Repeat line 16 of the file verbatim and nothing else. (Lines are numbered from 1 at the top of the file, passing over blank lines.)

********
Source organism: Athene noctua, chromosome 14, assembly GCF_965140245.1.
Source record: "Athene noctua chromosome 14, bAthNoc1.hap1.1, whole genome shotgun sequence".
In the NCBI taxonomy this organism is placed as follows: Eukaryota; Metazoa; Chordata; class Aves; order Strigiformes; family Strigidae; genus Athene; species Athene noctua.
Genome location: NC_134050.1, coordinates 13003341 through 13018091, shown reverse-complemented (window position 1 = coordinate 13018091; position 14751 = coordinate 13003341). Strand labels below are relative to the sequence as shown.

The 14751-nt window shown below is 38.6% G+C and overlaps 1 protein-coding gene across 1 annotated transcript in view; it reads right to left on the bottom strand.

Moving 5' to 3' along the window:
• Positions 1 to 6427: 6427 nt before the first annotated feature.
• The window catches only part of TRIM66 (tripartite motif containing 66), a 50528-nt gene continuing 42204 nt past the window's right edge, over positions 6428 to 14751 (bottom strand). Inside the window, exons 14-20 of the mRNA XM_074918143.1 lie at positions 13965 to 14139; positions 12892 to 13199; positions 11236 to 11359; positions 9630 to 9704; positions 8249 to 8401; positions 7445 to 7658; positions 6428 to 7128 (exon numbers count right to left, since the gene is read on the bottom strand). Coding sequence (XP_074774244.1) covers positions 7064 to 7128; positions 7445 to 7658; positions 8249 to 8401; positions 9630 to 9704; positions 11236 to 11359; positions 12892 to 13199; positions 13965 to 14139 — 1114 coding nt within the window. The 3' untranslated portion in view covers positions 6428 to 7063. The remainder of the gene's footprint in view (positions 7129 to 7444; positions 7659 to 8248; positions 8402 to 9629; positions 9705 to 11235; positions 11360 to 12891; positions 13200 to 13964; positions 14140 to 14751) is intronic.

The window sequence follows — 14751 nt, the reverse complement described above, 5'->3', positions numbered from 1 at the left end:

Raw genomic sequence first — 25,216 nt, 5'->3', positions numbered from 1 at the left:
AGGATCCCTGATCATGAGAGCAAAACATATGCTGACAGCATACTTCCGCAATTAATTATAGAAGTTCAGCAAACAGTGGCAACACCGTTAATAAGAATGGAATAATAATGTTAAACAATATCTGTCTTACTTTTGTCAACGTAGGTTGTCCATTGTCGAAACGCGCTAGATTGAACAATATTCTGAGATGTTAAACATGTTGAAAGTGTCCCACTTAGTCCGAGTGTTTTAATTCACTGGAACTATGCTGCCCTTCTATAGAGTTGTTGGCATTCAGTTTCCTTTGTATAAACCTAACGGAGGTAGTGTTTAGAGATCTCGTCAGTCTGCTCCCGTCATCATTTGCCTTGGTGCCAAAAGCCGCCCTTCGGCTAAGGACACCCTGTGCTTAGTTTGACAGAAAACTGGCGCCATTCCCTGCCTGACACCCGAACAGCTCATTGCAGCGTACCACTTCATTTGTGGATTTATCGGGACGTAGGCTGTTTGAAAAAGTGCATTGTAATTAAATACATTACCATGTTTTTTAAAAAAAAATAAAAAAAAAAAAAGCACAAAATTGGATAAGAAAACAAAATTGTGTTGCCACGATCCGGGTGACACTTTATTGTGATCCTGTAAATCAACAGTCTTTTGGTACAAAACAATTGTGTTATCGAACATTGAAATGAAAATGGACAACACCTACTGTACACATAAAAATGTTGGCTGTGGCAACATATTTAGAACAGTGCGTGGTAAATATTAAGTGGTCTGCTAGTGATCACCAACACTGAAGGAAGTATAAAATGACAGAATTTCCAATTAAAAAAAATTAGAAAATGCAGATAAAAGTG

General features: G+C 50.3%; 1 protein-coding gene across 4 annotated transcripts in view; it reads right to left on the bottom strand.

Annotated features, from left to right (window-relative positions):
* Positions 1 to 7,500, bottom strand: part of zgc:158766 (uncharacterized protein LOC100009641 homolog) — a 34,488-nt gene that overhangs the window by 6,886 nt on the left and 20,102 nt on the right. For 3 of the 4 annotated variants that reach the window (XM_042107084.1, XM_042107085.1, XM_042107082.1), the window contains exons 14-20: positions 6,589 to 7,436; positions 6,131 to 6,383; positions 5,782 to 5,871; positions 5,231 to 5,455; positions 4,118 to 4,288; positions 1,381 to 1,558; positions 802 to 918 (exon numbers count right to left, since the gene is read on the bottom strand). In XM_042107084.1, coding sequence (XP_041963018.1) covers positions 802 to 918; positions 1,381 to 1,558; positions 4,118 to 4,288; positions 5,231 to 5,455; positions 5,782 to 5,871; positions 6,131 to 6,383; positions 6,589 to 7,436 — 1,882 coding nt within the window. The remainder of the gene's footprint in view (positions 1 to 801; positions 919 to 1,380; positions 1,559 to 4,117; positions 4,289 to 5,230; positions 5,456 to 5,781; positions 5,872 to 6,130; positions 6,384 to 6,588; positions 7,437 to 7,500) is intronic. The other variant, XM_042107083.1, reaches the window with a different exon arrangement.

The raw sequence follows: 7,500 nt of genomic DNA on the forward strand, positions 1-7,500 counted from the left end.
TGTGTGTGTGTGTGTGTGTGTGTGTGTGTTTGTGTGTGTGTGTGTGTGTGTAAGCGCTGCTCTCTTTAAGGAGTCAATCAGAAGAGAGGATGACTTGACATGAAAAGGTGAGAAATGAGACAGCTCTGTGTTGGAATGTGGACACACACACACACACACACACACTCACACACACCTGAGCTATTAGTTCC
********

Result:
TGTGTGTGTGTGTGTGTGTGTGTGTGTGTTTGTGTGTGTGTGTGTGTGTGTAAGCGCTGCTCTCTTTAAGGAGTCAATCAGAAGAGAGGATGACTTGACATGAAAAGGTGAGAAATGAGACAGCTCTGTGTTGGAATGTGGACACACACACACACACACACACACTCACACACACCTGAGCTATTAGTTCC